I’ll take my giant 24-inch ride first. Yes, 24 inches of sheer Paiste, Alex Van Halen-endorsed, glory (not pictured below). The mega-ride used to rest over my floor tom, but I often found it difficult to “ride” the ride without feeling a bit strained.

I previously had two rack toms above the kick, so I took my second drum off the kick mount and clamped it to a heavy stand as a second floor tom. Those adjustments essentially freed up the former right tom kick area for my big ride.

In changing around the ride cymbal position, I also noted that my various crashes – including a splash, two Chinas, and 16- and 18-inch crashes – had no distinct order to them or placement hierarchy. They were just kind of sticking out wherever I could fit them in my space challenged shed-turned-drum studio.

After considerable studio thought in comparison to live gig stage parameters, I decided to group and layer my splash and crashes just above the kick drum – pretty much at a flat horizontal angle. The decision had an immediate impact on my approach and skill development. Center kit cymbal placement occupies the heaviest “strike zone” area of your kit, typically comprising a tom, snare, kick, and first floor tom. So why not have your primary crashes and ride out in front?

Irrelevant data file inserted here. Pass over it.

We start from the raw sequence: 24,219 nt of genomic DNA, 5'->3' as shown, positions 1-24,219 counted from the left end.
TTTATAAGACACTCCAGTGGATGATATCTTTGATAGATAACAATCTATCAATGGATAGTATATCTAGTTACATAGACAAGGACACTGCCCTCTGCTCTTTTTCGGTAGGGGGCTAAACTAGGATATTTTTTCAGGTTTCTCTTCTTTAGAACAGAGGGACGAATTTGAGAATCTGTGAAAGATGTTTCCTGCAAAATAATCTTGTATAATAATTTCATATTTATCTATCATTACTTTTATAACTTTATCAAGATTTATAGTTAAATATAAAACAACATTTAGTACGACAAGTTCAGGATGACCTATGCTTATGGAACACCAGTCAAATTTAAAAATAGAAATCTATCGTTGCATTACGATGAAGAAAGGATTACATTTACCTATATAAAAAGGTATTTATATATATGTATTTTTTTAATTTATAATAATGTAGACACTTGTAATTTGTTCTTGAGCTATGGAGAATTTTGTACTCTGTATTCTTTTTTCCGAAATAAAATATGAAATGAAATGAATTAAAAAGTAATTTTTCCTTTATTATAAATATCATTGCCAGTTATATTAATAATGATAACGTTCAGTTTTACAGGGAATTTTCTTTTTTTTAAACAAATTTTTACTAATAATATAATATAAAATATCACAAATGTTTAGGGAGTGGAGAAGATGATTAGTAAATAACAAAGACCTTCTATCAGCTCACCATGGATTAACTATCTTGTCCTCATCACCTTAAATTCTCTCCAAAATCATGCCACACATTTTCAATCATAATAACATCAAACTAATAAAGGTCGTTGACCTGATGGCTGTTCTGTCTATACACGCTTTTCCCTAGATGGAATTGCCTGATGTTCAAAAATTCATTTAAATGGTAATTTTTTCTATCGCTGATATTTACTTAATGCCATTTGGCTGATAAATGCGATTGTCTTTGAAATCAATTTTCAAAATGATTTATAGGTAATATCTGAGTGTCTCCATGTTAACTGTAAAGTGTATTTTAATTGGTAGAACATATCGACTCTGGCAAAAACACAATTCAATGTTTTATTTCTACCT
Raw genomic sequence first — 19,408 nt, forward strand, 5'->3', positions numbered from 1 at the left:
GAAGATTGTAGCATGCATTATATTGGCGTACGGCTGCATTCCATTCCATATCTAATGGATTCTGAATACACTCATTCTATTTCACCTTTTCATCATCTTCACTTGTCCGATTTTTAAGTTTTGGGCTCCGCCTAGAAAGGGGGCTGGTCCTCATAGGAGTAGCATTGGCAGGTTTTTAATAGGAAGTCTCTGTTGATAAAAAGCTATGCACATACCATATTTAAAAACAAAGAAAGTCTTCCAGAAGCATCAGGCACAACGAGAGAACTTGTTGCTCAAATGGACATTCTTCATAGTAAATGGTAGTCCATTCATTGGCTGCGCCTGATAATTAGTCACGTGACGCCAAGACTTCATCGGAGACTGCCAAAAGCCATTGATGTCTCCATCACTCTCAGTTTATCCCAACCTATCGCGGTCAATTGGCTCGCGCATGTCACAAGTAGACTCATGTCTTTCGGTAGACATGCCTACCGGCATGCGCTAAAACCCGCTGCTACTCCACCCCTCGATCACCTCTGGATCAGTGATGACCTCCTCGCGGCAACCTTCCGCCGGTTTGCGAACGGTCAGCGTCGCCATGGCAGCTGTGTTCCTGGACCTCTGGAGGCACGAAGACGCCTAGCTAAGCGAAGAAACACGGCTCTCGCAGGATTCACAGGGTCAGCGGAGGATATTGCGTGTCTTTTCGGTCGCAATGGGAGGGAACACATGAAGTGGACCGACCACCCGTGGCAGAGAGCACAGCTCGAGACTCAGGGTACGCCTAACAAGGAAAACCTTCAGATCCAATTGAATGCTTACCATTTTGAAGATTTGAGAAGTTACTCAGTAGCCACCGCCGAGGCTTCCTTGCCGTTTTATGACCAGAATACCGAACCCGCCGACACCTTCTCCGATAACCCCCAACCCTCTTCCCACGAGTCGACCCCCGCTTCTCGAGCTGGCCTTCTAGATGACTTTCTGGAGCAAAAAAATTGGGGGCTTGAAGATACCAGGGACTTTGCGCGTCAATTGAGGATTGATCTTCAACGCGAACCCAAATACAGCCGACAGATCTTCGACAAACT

Beyond ease in finding and playing each cymbal with a tighter drum set grouping, it has created a welcomed side effect with rediscovery of crash bells and the nuances each cymbal offers when played against each other.

If you play out or move drums around a lot, it is best to work from a file photo of cymbal arrangement and use electric tape or markers to indicate where your boom stand maximum height settings should be. And if you employ a lot of hardware, you may want to mark upper and lower parts so you know what goes with each piece.

With so many different approaches to drum kit cymbal set up, I’m curious what fellow drummers out there are doing with their kits? Share your photos and thoughts here.

TIM KANE is a professional writer and drummer of 30-plus years residing in Massachusetts.